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How to make a beautiful Christmas table centrepiece

by Julia Pal

published on 20 December 2013

Genevieve Taylor‘s simple but stunning Christmas table centrepiece is a gorgeous edible tower of lebkuchen. A perfect creative project to occupy the kids in the run-up to Christmas day. Here are her simple step by step instructions:

It takes quite a lot of prodding and pushing from my kids to tip me into a Christmassy mood. Like an old Scrooge, I am reluctant to enter in the spirit of things until we reach December, then I finally allow them to carry me along in an ever-building wave of frenzied excitement.

Nostalgia for childhood rituals is the best way to get me festive, and one of the things I remember most fondly was gorging on chocolate coated lebkuchen. We used to called these spiced gingerbread cookies ‘German funnies’, a name that still raises a chuckle from deep inside. This year, I plan to get creative with my kids using a couple of packets of lebkuchen to make a sort of croquembouche inspired edible festive tower. Sounds complicated, but it’s not!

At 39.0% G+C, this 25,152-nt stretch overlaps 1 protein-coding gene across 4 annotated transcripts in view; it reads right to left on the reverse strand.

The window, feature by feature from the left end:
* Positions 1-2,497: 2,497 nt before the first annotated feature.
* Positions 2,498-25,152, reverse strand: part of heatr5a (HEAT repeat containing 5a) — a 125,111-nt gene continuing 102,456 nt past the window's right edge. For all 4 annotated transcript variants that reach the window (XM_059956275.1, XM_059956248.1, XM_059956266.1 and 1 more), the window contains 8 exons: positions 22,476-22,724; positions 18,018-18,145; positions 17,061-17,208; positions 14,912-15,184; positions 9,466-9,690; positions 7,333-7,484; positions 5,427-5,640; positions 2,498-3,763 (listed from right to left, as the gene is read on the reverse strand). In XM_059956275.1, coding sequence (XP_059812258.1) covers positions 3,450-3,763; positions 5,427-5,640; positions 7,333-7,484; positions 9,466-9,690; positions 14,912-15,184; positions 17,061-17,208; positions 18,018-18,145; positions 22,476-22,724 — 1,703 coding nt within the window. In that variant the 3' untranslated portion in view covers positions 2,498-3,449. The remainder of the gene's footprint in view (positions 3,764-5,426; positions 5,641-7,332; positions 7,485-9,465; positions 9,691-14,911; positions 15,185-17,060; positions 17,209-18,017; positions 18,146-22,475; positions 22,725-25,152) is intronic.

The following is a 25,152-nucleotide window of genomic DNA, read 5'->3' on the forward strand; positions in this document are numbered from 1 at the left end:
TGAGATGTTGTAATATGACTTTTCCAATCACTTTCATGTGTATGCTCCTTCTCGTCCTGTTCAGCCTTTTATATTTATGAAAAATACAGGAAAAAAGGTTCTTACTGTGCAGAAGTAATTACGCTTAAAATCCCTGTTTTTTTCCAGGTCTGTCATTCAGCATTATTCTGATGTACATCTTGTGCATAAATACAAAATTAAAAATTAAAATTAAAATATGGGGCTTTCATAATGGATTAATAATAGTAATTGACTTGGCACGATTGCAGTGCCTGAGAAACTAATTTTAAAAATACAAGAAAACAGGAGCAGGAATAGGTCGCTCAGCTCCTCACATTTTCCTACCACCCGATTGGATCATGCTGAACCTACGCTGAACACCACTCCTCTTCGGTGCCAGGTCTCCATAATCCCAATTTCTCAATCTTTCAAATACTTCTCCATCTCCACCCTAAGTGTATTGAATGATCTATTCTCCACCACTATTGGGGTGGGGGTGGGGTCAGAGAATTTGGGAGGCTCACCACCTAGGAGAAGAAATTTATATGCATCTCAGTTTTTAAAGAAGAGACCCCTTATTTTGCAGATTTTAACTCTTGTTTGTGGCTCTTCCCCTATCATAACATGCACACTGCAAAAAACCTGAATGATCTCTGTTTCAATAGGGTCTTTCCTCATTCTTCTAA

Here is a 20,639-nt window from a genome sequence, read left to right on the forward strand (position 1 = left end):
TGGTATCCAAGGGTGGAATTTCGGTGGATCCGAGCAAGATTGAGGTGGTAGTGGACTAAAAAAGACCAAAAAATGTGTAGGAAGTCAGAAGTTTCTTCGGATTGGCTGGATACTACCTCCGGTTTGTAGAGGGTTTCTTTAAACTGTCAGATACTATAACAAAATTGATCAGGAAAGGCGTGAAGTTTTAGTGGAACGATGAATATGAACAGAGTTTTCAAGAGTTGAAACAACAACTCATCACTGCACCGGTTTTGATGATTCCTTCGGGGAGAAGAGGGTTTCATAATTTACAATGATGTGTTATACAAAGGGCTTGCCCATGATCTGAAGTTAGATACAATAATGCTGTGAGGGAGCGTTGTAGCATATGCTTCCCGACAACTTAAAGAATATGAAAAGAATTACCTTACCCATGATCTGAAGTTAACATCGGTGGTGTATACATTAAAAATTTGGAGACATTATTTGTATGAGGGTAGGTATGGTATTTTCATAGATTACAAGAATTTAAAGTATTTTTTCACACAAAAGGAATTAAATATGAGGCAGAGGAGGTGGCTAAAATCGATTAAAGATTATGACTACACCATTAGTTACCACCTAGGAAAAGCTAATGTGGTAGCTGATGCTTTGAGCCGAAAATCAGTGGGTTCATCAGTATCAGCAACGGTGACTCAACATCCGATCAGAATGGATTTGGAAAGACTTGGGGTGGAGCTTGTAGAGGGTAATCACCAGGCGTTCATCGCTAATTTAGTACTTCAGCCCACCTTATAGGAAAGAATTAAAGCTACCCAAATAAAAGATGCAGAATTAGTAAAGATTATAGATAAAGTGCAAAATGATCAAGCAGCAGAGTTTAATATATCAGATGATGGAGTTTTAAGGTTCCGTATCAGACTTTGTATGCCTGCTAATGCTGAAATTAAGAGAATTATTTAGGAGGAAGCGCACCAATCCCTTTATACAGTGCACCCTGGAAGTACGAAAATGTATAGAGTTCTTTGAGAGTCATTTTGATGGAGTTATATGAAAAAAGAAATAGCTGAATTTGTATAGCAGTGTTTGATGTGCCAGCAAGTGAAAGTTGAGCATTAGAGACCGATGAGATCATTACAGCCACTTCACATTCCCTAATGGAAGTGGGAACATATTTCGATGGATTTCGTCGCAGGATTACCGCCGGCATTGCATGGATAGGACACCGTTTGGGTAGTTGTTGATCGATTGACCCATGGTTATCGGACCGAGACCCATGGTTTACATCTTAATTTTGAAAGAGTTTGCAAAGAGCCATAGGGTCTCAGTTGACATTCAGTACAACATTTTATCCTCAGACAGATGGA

Here’s how:

  1. Take an empty cereal box and open it out flat, trimming off all the flaps, then roll it into a large cone, sticking it together with tape. Cover with a layer of tin foil. Trim the bottom so it sits level on a serving plate.
  2. Make up a bowl of simple glace icing, keeping it quite thick so it’s sticky. Pipe a generous ribbon of icing about the size of the cone’s base onto the plate. Stick the cone down, don’t worry if it seems a little wobbly – it should become more secure as the icing sets.
  3. Pipe little dollops of icing onto the underside of the lebkuchen and, starting from the bottom and working up, stick the lebkuchen all over the cone, keeping the cookies as close together as possible. Fill in any gaps with glace cherries, nuts or miniature baubles – again using the icing to stick them down. Be imaginative, using whatever shiny, edible or non-edible bits and bobs that take your fancy, perhaps with something special – an angel, reindeer or star – for the top or even a sprig of holly.
  4. Finally, brush the lebkuchen with a little edible glitter or gold dust for a bit of extra bling and put to one side for the icing to set. These make a lovely table centrepiece and are a great thing to keep small hands creatively occupied in the run up to the festivities – why not get them to make one each and have a competition?

Genevieve Taylor’s books, Marshmallow Magic and A Good Egg, are both out now.

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